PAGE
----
Lagging recovery. The last county jobless numbers are in for the first half of the year. While they showed a continuation of the lowest monthly unemployment rates yet for 2023, looking deeper also revealed that Whatcom and Skagit counties have been playing pre-pandemic catchup longer than the state as a whole.
The new figures — not seasonally adjusted — peg June unemployment at 3.1% for Whatcom County and 3.3% for Skagit County. That’s flat compared to their respective non-seasonally adjusted May rates, and remains the low point of a decline from this year’s February peak of 6.2% in Whatcom and 6.6% in Skagit.
Other Northwest Washington counties, too, are relatively low. In June, Island County clocked in at 3.1%, also flat. San Juan County was at 2.3% — the lowest for June among all counties — down from May’s 2.4%.
The full state’s June rate, which is released as seasonally adjusted and so isn’t directly comparable to preliminary county numbers, was 3.8%. A Washington State Employment Security Department news release said it matched the “pre-pandemic low” in February 2020. And total jobs statewide, measured by nonfarm employment, are actually up since that pre-pandemic month.
Despite the fading of Pandemic Canyon in the rear-view mirror, an analysis indicated it’s been a longer and slower drive out for Whatcom and Skagit counties.
Anneliese Vance-Sherman, chief labor economist for the Employment Security Department, took a deep dive into Northwest Washington employment data through May. Positive unemployment rate news aside, she said that Whatcom and Skagit counties’ recovery was behind the state’s.
“On a seasonally-adjusted basis, these two MSAs (Metropolitan Statistical Areas) were hit harder than most, and that initial sharp downturn continues to show up in our payroll numbers as a lagged recovery,” she said.
As of the end of May, Vance-Sherman said, several sectors were still below pre-pandemic job levels in Whatcom County with professional and business services, construction and financial activities employment rising above. In Skagit County, construction was notable in exceeding pre-pandemic levels.
However, total employment in Whatcom and Skagit counties did continue to grow from May to June, according to the newest state numbers, and was — again, in total, and not by sector — greater than employment in February 2020.
His Honor’s honors
Four downtown Bellingham businesses and property owners have been honored in the Mayor’s City Center Awards — the first time the awards have been presented since they were pandemic-paused following 2019’s event.
The awards, for “outstanding achievements and exceptional projects that improve and revitalize the City Center neighborhood,” went to Chuckanut Bay Distillery/Penny Farthing, the Renaissance (Elks) Building, Hudson Yard and Storia Cucina.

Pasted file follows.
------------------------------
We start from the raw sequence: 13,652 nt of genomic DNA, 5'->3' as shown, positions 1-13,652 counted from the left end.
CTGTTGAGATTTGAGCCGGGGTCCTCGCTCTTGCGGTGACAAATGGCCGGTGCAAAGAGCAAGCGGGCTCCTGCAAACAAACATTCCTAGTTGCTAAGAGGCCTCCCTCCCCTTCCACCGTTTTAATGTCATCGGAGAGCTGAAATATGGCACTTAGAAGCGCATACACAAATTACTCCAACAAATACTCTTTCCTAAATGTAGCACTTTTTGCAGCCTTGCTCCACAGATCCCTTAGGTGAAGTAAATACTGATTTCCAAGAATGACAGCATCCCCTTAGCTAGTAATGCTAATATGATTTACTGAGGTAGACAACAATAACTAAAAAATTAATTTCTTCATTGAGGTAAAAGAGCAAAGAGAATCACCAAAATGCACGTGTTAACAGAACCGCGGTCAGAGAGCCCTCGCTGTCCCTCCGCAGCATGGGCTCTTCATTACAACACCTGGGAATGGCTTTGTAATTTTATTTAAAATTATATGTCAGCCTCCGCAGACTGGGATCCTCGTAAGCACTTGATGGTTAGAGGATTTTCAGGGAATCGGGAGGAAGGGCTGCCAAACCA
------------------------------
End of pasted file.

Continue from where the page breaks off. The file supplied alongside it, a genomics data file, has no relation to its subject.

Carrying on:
Chuckanut Bay Distillery, for example, was recognized for its work since 2017 to transform the former JCPenney building at 1309 & 1311 Cornwall Ave. Restoration of the 1912 Elks Building at 1414 Cornwall Ave., the new-over-old Hudson Yard makerspace and taphouse at 954 N. State St. and buildout of the Storia Cucina Italian restaurant in the earlier Michael’s Books space at 109 Grand Ave. also led to awards, with efforts (and history) documented in a set of YouTube videos.
Previous years’ award winners included Faithlife, Aslan Brewing Company, Pickford Film Center and a number of others since the honors began in 2017.
This land is ag land
In the midst of the multi-year deliberations over agritourism in Skagit County (the latest: an extension of public comment on the proposed code changes to Aug. 17), Skagit County Public Works has published its Farmland Legacy Program Annual Report.
The report said that, as of the end of 2022, the program protected 14,325 acres from future development, about 16% of the 89,000 acres designated as agricultural-natural resource lands in the county. Other economic data in the eight-page document: Skagit Valley agriculture produces 90 different crops of commercial value, provides 2,600 jobs and $108 million in wages and collectively is a “top employer” in Skagit County.
Dana Weber has been named general manager of the Four Points by Sheraton Bellingham Hotel & Conference Center at 714 Lakeway Drive in Bellingham’s Puget neighborhood. Weber most recently was general manager of the Best Western Plus Bellingham Airport, but worked at the Four Points from 2006 to 2018. Weber also is chair of the Bellingham Whatcom County Tourism Board and president of the Bellingham Whatcom County Lodging Association. Both the Four Points and Best Western Plus are managed by Providence Hotel Partners.
Tonja Myers, administrator at Christian Health Care Center in Lynden, has been promoted to the newly created role of executive director at the nonprofit long-term care facility. In an announcement, CHCC said Myers has assumed many of the duties of former CEO Patrick O’Neill in the leadership restructuring. Myers has been with the locally-owned skilled nursing facility since 2015.
Places & Things
Vienna Cleaners in downtown Bellingham will be shuttered after Friday, Aug. 11. A family member working at the site on Saturday, July 29 said the dry cleaner’s owners plan to retire, closing the business that is said to have been in operation since 1908. The business had stayed open despite challenges over the years including a 2019 fire next door and staff and supply shortages during the worst of the pandemic.
Fraser Elliott Commercial had listed the property at 206 E. Magnolia St. for sale on its website in late July at $900,000, and the real estate group’s multiple posts on Facebook described it as “a fantastic retail location or a prime redevelopment opportunity.”
(For the latest Places & Things, check here throughout the week.)
Frank Catalano’s column is published online and in print Fridays. Email: email@example.com.